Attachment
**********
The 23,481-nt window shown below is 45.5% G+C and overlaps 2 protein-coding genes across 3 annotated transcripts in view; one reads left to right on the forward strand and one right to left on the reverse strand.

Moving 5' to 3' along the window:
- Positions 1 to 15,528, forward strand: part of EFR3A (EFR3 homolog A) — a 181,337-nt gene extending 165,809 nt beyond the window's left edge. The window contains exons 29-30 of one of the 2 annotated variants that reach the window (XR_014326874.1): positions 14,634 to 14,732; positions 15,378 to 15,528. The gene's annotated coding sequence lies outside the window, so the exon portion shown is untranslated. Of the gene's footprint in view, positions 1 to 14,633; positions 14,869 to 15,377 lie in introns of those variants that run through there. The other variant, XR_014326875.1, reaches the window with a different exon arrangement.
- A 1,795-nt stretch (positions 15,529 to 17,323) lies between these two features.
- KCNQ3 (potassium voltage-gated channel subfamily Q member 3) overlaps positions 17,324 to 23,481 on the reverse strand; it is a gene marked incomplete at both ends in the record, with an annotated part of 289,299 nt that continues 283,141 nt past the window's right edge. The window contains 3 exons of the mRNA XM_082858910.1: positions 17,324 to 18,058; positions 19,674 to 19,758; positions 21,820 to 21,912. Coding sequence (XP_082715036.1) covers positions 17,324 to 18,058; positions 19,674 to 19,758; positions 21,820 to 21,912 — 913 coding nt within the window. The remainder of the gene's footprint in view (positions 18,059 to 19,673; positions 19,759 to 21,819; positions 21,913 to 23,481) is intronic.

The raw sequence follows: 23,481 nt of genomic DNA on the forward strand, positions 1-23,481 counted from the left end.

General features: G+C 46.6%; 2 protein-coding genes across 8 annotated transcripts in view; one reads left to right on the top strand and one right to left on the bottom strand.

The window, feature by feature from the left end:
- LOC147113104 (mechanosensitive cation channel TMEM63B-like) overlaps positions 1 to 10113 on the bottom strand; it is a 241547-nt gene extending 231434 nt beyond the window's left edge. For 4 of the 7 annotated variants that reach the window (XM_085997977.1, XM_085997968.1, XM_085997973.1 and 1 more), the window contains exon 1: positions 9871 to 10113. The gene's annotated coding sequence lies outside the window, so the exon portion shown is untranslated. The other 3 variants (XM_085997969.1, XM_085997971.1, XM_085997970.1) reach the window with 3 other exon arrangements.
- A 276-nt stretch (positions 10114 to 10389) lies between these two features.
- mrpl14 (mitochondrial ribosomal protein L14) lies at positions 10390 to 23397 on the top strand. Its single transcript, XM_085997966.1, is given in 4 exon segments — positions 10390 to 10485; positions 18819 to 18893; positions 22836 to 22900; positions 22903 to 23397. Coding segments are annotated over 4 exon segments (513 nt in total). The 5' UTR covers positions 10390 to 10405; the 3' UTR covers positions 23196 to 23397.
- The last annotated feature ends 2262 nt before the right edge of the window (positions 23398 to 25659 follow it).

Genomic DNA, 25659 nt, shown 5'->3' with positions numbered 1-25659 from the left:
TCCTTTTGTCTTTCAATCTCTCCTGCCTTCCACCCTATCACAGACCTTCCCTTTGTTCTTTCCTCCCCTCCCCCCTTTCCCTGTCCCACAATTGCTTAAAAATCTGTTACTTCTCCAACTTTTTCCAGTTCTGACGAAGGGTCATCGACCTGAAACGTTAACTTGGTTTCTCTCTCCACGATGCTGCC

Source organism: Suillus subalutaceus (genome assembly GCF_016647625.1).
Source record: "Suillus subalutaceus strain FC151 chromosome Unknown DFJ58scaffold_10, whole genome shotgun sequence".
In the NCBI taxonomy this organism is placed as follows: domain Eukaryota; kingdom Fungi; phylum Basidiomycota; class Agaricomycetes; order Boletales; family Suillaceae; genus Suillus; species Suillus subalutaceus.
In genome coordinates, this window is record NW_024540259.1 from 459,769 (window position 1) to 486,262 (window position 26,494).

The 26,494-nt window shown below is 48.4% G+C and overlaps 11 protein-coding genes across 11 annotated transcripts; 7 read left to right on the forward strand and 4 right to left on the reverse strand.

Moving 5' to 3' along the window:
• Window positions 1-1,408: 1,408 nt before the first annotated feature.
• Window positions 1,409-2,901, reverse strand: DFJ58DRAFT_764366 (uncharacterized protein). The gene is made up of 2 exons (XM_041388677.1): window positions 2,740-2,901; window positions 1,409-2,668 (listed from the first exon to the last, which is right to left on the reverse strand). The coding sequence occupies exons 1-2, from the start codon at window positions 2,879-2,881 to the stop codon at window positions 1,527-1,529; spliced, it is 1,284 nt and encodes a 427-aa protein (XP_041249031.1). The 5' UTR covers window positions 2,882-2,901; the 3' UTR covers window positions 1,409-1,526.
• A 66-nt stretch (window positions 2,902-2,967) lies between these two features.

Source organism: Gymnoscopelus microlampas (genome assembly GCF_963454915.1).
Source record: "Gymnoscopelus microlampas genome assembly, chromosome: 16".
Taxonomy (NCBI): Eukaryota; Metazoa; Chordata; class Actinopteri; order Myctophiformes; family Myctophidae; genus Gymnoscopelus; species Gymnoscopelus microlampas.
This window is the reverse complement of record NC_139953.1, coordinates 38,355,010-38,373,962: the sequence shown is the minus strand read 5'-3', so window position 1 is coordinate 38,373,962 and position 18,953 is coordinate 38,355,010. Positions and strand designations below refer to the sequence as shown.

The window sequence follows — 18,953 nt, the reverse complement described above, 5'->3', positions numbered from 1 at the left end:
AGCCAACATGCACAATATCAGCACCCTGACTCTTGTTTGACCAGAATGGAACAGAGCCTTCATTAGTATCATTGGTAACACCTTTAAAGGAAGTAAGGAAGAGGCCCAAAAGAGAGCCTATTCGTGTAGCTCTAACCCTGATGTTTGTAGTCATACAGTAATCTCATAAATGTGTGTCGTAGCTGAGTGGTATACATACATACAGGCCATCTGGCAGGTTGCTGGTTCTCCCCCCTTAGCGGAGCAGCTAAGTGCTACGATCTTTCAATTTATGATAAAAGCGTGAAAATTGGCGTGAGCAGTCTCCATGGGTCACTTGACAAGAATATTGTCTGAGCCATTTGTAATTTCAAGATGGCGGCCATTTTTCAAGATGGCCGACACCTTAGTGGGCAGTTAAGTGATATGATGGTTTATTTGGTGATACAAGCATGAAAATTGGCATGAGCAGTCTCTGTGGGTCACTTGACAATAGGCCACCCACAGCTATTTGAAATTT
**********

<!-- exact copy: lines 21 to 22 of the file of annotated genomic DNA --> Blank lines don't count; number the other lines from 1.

• Window positions 1-1,408: 1,408 nt before the first annotated feature.
• Window positions 1,409-2,901, reverse strand: DFJ58DRAFT_764366 (uncharacterized protein). The gene is made up of 2 exons (XM_041388677.1): window positions 2,740-2,901; window positions 1,409-2,668 (listed from the first exon to the last, which is right to left on the reverse strand). The coding sequence occupies exons 1-2, from the start codon at window positions 2,879-2,881 to the stop codon at window positions 1,527-1,529; spliced, it is 1,284 nt and encodes a 427-aa protein (XP_041249031.1). The 5' UTR covers window positions 2,882-2,901; the 3' UTR covers window positions 1,409-1,526.